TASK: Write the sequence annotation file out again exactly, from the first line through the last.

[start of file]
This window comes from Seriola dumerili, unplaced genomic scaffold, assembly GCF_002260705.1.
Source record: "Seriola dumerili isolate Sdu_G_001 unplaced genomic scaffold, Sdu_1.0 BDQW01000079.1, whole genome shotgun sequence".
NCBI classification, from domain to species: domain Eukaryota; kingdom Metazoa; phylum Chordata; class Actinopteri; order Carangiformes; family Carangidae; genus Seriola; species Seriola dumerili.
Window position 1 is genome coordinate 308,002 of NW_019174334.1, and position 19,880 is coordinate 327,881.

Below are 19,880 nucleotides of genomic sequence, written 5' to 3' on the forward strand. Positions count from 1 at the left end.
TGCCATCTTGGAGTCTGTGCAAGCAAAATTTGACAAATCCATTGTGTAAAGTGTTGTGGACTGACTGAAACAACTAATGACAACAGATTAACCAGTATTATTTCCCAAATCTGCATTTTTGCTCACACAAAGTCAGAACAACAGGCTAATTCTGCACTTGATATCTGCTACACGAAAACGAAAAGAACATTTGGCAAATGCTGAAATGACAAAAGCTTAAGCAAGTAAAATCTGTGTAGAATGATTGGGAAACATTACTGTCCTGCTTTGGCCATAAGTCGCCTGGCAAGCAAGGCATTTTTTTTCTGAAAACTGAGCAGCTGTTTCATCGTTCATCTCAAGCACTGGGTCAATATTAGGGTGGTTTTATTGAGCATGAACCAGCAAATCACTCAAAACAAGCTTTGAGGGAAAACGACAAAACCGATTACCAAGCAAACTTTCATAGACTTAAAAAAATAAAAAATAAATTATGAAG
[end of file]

This window comes from Seriola dumerili, unplaced genomic scaffold, assembly GCF_002260705.1.
Source record: "Seriola dumerili isolate Sdu_G_001 unplaced genomic scaffold, Sdu_1.0 BDQW01000079.1, whole genome shotgun sequence".
NCBI classification, from domain to species: domain Eukaryota; kingdom Metazoa; phylum Chordata; class Actinopteri; order Carangiformes; family Carangidae; genus Seriola; species Seriola dumerili.
Window position 1 is genome coordinate 308,002 of NW_019174334.1, and position 19,880 is coordinate 327,881.

Below are 19,880 nucleotides of genomic sequence, written 5' to 3' on the forward strand. Positions count from 1 at the left end.
TGCCATCTTGGAGTCTGTGCAAGCAAAATTTGACAAATCCATTGTGTAAAGTGTTGTGGACTGACTGAAACAACTAATGACAACAGATTAACCAGTATTATTTCCCAAATCTGCATTTTTGCTCACACAAAGTCAGAACAACAGGCTAATTCTGCACTTGATATCTGCTACACGAAAACGAAAAGAACATTTGGCAAATGCTGAAATGACAAAAGCTTAAGCAAGTAAAATCTGTGTAGAATGATTGGGAAACATTACTGTCCTGCTTTGGCCATAAGTCGCCTGGCAAGCAAGGCATTTTTTTTCTGAAAACTGAGCAGCTGTTTCATCGTTCATCTCAAGCACTGGGTCAATATTAGGGTGGTTTTATTGAGCATGAACCAGCAAATCACTCAAAACAAGCTTTGAGGGAAAACGACAAAACCGATTACCAAGCAAACTTTCATAGACTTAAAAAAATAAAAAATAAATTATGAAG